The irony of the headline above is that there is no typical day in public relations.
I think that’s why most of us enjoy what we do.
For me, there is a skeleton of a day waiting for me when I get to my office, but rarely a day goes by where I don’t have a wrench thrown in my plans.
Every night, before I leave the office, I write my to-do list on a giant whiteboard in my office so I know what I need to work on the next day. I find that if I write down what I have to do, I don’t stress over it when I go home.
When I arrive at work to start the day, every task (whether it’s for that day or over the course of the next few days) is in front of me. Even if it’s as simple as a follow-up phone call, I write it down. Not only does it keep me on track, but there’s something therapeutic about crossing off a task on the list.
Once I have my coffee in hand, I’m ready to start the day.
The day always begins with a quick glance at the news to see what’s trending and if any coverage ran for my clients.
Knowing what’s trending also gives me ideas for ways I can insert my clients into other stories, or come up with brand new pitches that revolve around what’s happening in their industry.
This is especially important when there are lulls between news cycles. You always want to keep your client top-of-mind. It does them no good if they go dark when they are not making an announcement.
At any given moment, I have a few pieces of coverage I’m managing. These stem from interviews that have been conducted or bylined articles that have been submitted. If I come across a piece of coverage I’m responsible for, I alert the client.
Once that is out of the way, I get down to doing the bulk of my work for the day, which usually revolves around writing.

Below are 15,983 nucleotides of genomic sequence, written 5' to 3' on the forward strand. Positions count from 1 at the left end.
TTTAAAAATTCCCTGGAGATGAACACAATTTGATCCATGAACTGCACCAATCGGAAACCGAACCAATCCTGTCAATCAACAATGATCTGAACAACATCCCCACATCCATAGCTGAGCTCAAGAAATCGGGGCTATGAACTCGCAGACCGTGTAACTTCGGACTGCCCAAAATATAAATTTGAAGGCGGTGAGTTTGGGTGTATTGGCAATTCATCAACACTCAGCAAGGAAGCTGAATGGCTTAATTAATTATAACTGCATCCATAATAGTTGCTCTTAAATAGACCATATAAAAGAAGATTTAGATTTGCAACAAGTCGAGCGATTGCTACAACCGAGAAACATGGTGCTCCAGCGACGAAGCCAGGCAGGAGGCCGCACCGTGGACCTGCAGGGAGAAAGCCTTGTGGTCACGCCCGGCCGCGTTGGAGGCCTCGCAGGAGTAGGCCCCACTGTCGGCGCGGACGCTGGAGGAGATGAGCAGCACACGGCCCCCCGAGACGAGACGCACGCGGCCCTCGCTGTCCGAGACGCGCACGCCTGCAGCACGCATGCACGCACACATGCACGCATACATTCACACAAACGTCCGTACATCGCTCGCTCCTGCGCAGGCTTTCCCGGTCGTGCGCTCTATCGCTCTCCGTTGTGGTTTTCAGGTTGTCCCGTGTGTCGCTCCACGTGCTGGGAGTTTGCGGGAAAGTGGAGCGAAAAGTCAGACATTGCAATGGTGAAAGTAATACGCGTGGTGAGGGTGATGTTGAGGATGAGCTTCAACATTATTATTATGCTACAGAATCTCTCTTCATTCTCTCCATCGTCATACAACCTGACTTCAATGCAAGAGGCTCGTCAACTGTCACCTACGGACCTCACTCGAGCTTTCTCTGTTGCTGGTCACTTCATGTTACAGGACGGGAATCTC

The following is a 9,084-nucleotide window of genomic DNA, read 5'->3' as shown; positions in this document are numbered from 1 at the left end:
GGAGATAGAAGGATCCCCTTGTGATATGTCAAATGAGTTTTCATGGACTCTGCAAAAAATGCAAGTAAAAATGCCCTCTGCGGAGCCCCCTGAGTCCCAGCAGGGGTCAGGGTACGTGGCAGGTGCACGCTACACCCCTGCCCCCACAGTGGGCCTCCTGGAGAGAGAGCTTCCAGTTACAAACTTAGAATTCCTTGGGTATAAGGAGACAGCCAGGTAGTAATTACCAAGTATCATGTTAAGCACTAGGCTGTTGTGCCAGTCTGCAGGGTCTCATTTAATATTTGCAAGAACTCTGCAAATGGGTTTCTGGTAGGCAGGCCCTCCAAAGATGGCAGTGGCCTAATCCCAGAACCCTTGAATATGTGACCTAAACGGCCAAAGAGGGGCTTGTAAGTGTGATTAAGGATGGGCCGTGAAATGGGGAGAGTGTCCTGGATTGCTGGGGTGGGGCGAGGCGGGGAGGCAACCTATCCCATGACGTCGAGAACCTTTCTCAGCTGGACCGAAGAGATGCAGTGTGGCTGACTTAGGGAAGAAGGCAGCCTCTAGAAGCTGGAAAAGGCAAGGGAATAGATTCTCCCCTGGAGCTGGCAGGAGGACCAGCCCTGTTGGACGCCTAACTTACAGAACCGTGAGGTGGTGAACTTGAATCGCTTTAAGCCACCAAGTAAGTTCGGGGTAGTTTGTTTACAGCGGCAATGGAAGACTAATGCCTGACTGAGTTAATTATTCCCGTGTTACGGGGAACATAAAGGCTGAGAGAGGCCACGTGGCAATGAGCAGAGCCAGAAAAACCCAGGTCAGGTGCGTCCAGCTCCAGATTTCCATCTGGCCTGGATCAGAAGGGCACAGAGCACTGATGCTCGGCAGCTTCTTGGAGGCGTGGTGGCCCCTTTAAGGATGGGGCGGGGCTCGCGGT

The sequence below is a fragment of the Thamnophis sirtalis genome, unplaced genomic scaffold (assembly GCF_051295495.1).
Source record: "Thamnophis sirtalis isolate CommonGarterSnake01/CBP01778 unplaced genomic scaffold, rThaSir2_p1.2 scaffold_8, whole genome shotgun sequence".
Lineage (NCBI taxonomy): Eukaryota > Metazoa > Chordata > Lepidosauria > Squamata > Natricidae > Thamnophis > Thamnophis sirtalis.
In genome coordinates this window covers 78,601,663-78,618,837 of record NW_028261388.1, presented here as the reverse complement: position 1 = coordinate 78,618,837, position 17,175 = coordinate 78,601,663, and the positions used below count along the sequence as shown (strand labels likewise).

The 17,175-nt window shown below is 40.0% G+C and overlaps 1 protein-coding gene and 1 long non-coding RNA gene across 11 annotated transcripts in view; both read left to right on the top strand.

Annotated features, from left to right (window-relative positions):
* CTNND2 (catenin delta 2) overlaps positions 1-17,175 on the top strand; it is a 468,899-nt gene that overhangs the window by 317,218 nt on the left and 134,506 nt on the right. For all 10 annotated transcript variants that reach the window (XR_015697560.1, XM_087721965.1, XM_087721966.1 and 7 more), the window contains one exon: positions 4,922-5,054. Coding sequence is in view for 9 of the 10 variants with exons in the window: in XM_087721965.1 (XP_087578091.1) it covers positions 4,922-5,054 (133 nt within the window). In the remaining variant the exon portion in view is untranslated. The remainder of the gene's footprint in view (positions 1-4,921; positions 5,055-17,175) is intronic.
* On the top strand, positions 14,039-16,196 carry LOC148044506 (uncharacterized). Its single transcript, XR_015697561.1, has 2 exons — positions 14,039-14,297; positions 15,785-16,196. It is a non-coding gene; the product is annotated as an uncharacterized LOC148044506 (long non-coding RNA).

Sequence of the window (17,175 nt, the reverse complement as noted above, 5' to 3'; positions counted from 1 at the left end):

Whether I’m writing a press release, a pitch to a reporter, or an e-mail to a client, I would venture a guess that 90 percent of my work is done via the written word.
If you can’t write, you won’t last long. But you also need to harbor a love for writing because it will become readily apparent if you’re just going through the motions.
(Of course, if you are not a good writer, but you’ve been hired to work at an agency, then that might not be your fault.)
If I’m not trying to persuade a reporter to consider my story via email, I’m picking up the phone and calling them. Sometimes it’s easier to reach them that way when they are bombarded by hundreds of emails a day. And, if you’re lucky, you’ll get an answer from them, even if it’s “no”.
As long as the day go according to my to-do list, I’ve crossed off a number of things and, if I’m lucky, landed some interest from a reporter to talk to a client.
I maintain that we are only as good as the coverage we secure; it’s our currency. If we’re not producing in that department, then what good are we?
Of course, I work with other clients who task us with producing content. Obviously we’re not driving coverage for them through that activity, so that becomes a different deliverable.
Before I know it, the day draws to a close and I start to compile a list of things I need to do the following day. I’ve been collecting them on various pieces of paper strewn about my desk. (See what I mean when I say I’d be stressed out if I didn’t write everything down in one place?)
Before I leave, I make one last check of my email, check Waze to see how bad the commute home will be, then leave the office. At this time of year, it’s light out a bit longer, which is nice. I hate leaving the office when it’s dark out.
That’s my day.
It’s nothing sexy, but it’s a high-level look at what I do. I suppose it’s not much different than what a public relations professional did in 1998 or 2008, albeit with more technology.
Maybe someday I’ll automate most of my tasks or the robots will have taken over.
But until then, I’ll stick to my dry erase markers and whiteboard to help me do my job.
Did you read anything that piqued your interest? Let me know in the comments and I can elaborate.